ANDREA SEABROOK, host:
The Signature Theater Company is an odd duck on Broadway. It made its name by focusing each season on a single playwright. This year's subject at the Signature, though, is another theater company, the Negro Ensemble Company. That groundbreaking troupe was founded in the 1960s, a time when there were few outlets for black plays or playwrights.
Now, the Negro Ensemble Company, or NEC, has been a launching pad for actors - Denzel Washington, Phylicia Rashad, Samuel L. Jackson. It's also been a magnet for awards - Tonys, Obies, Pulitzers. NPR's Margot Adler reports, many of its plays, though, have been forgotten, until now.
MARGOT ADLER: The first play that the Signature Ensemble Company is presenting is a sprawling multigenerational family drama, "The First Breeze of Summer," written by Leslie Lee. The Negro Ensemble Company originally produced it in 1975.
And today, the theater is packed every night with people of every race, every age wearing every style of clothing. Tickets are subsidized, $20, amazingly low for off-Broadway. Overflow audiences sit in the aisles. Jim Houghton is the founder and artistic director of the Signature Theater Company.
Mr. JIM HOUGHTON (Founder, Signature Theater Company): If you got on the subway train right now, that's our audience. It represents every economic class. It represents every color. It represents age.
ADLER: And the good news, he says, is, if you make it accessible, this is an audience hungry for the theater, and they'll come. There are many stories in the "The First Breeze of Summer." The central one is that of a bright college-bound African-American man coming of age, uncomfortable in his own black skin, who idolizes his grandmother as a perfect sexless creature who has raised three children heroically.
He comes to learn that she, like most human beings, made compromises that fly in the face of his rigid view of perfection. Ruben Santiago-Hudson worked with the Negro Ensemble Company many years ago, and now he directs Leslie Lee's play, a drama where you see the world from inside a black family.
Mr. RUBEN SANTIUAGO-HUDSON (Actor-Director): It's a play written by a black playwright that his whole world doesn't evolve around white people. It's about us in this house, you know, everyday living and loving and laughing and crying and arguing. And so it's a play just about family, like, say, "Biloxi Blues" or "Brighton Beach Memoirs." You know, it's about a family. And so it can be done in China or Italy or Poland, and I think it would still be profound.
(Soundbite of gospel singing)
ADLER: There is music in the play and very real family scenes that give many in the audience a shock of recognition. At one point, a minister comes to the house. Jim Houghton.
Mr. HOUGHTON: The family's gathered, and the older generation is testifying, and...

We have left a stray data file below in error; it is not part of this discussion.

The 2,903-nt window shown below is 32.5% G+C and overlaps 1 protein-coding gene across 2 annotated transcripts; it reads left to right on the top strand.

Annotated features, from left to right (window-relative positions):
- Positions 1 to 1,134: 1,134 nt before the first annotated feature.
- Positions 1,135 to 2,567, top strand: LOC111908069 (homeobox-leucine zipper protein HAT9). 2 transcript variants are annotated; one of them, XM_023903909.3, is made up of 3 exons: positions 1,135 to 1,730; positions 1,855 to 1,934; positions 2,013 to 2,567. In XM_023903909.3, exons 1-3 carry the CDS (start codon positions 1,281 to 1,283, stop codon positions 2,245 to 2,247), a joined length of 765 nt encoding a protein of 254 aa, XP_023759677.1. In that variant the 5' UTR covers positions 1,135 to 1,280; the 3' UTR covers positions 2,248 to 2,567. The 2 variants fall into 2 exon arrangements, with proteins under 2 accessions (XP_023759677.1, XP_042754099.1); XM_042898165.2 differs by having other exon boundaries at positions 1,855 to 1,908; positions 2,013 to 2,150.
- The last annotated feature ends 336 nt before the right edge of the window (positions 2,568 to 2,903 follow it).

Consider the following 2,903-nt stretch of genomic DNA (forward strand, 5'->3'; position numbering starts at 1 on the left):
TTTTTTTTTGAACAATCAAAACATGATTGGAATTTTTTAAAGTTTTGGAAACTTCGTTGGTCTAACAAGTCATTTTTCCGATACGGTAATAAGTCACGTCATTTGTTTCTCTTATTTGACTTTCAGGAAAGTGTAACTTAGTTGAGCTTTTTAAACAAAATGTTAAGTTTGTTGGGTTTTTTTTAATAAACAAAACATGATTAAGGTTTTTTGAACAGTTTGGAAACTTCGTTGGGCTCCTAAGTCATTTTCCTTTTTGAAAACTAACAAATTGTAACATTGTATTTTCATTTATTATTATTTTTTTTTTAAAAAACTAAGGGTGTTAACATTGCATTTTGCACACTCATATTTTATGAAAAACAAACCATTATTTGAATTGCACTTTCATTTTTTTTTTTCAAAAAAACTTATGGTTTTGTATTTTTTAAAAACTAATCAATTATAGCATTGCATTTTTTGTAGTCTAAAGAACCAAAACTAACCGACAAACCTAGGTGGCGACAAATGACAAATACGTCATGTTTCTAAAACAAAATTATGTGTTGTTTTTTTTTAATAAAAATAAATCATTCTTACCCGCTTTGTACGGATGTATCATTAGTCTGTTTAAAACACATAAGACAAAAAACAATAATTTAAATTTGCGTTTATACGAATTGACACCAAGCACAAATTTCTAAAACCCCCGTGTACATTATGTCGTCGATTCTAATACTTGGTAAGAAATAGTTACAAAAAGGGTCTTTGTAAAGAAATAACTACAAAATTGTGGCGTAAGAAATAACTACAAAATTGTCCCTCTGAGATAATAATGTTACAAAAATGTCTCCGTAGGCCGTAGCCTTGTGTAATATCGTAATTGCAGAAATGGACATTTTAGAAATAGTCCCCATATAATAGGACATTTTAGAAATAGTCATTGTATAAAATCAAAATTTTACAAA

Soundbite of play "The First Breeze of Summer")
Mr. HOUGHTON: And the preacher turns to the rest of the family and says, perhaps one of the young members of the family would like to testify. And there's just that, oh my God, do I have to testify? And it's just a wonderful family moment that I think is very insightful and sort of beautiful.
ADLER: And you can see some people in the audience laughing knowingly. But by the end of the play, all kinds of issues of identity and shame, feelings about race, self-worth, and sexuality are explored, not to mention differences that take place as succeeding generations become more educated and prosperous. Santiago-Hudson says most African-American plays have remained unfamiliar to theater goers.
Mr. SANTIAGO-HUDSON: I want people to realize the importance of the work of African-American writers, how entertaining they are, how educating and enlightening and entertaining at the same time. And so I haven't seen a retrospective like this in 25 years I've been here. And not only do I want people to see these plays and do them, I want them to teach these plays. I mean, in grad school, I was in a course called the development of the drama, I read 35 plays. Not one was black.
ADLER: And Santiago-Hudson is making another point. Ignoring these plays hurts everyone because theater is one of the best ways to experience another culture.
Mr. SANTIAGO-HUDSON: Because you actually go home with people, opposed to looking at their photographs or looking at their art or listening to their music. You go into their homes. You see their sweat. You see spit flying out of their mouth. You smell them. The first time I went home with an Irish family was in an Irish play, Jewish friends in a Jewish play. And I was like, wow, we're the same. So theater is that immediate entrance into another culture.
ADLER: The Negro Ensemble Company was founded in 1965 on the heels of the 1959 long-running drama "A Raisin in the Sun," which brought many African-American artists together. The founders of the NEC, playwright Douglas Turner Ward, producer Robert Hooks, and theater manager Gerald Krone took that energy and pushed forward to create a new company devoted to black theater.
The Negro Ensemble Company still exists and puts on one production a year. But for Jim Houghton of The Signature Theater Company, this is a very appropriate moment to look back at the legacy of the NEC.
Mr. HOUGHTON: The work was very exciting. And over 200 new plays, three of them moved to Broadway. There were multiple workshops, free workshops for artists. It was clear that there was a need here. So I guess what I'm hoping we do over the course of this year is really reflect on that, celebrate it, put it in a context of our canon of work as a society.
ADLER: And he notes, we planned this several years ago, but it's an interesting year to raise all these questions. "The Breeze of Summer" has been extended until the middle of October. "Home," by Samm-Art Williams, opens in November. Margot Adler, NPR News, New York.
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